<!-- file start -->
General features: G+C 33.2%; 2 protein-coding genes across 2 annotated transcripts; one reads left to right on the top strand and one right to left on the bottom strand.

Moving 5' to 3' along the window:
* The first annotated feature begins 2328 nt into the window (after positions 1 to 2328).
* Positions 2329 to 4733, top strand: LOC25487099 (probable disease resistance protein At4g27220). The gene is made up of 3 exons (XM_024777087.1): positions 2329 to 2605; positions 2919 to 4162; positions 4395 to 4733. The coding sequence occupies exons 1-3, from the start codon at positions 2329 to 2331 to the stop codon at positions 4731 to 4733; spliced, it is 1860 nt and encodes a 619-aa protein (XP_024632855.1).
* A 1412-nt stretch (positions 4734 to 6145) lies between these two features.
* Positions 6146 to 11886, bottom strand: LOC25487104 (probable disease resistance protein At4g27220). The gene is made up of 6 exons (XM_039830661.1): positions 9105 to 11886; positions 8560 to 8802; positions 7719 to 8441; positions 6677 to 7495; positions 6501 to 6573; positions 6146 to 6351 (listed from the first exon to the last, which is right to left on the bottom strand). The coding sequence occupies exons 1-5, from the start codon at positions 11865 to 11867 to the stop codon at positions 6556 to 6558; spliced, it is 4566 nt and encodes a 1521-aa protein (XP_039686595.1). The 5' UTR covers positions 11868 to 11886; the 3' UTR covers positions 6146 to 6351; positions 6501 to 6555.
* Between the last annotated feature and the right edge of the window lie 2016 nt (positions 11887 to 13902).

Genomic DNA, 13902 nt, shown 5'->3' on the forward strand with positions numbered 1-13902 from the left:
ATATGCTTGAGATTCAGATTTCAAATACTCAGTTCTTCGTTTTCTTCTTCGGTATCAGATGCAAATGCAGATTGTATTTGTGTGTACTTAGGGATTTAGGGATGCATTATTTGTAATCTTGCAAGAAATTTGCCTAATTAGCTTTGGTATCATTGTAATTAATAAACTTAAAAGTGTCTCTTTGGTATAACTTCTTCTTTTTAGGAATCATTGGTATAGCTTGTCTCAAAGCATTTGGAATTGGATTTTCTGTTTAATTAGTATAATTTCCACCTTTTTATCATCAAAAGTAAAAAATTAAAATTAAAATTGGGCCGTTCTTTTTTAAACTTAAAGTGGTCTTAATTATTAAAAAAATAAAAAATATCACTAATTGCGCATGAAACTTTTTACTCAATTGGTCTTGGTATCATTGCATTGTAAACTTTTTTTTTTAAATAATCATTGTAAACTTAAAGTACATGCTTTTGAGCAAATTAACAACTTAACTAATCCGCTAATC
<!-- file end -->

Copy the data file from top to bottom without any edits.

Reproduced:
General features: G+C 33.2%; 2 protein-coding genes across 2 annotated transcripts; one reads left to right on the top strand and one right to left on the bottom strand.

Moving 5' to 3' along the window:
* The first annotated feature begins 2328 nt into the window (after positions 1 to 2328).
* Positions 2329 to 4733, top strand: LOC25487099 (probable disease resistance protein At4g27220). The gene is made up of 3 exons (XM_024777087.1): positions 2329 to 2605; positions 2919 to 4162; positions 4395 to 4733. The coding sequence occupies exons 1-3, from the start codon at positions 2329 to 2331 to the stop codon at positions 4731 to 4733; spliced, it is 1860 nt and encodes a 619-aa protein (XP_024632855.1).
* A 1412-nt stretch (positions 4734 to 6145) lies between these two features.
* Positions 6146 to 11886, bottom strand: LOC25487104 (probable disease resistance protein At4g27220). The gene is made up of 6 exons (XM_039830661.1): positions 9105 to 11886; positions 8560 to 8802; positions 7719 to 8441; positions 6677 to 7495; positions 6501 to 6573; positions 6146 to 6351 (listed from the first exon to the last, which is right to left on the bottom strand). The coding sequence occupies exons 1-5, from the start codon at positions 11865 to 11867 to the stop codon at positions 6556 to 6558; spliced, it is 4566 nt and encodes a 1521-aa protein (XP_039686595.1). The 5' UTR covers positions 11868 to 11886; the 3' UTR covers positions 6146 to 6351; positions 6501 to 6555.
* Between the last annotated feature and the right edge of the window lie 2016 nt (positions 11887 to 13902).

Genomic DNA, 13902 nt, shown 5'->3' on the forward strand with positions numbered 1-13902 from the left:
ATATGCTTGAGATTCAGATTTCAAATACTCAGTTCTTCGTTTTCTTCTTCGGTATCAGATGCAAATGCAGATTGTATTTGTGTGTACTTAGGGATTTAGGGATGCATTATTTGTAATCTTGCAAGAAATTTGCCTAATTAGCTTTGGTATCATTGTAATTAATAAACTTAAAAGTGTCTCTTTGGTATAACTTCTTCTTTTTAGGAATCATTGGTATAGCTTGTCTCAAAGCATTTGGAATTGGATTTTCTGTTTAATTAGTATAATTTCCACCTTTTTATCATCAAAAGTAAAAAATTAAAATTAAAATTGGGCCGTTCTTTTTTAAACTTAAAGTGGTCTTAATTATTAAAAAAATAAAAAATATCACTAATTGCGCATGAAACTTTTTACTCAATTGGTCTTGGTATCATTGCATTGTAAACTTTTTTTTTTAAATAATCATTGTAAACTTAAAGTACATGCTTTTGAGCAAATTAACAACTTAACTAATCCGCTAATC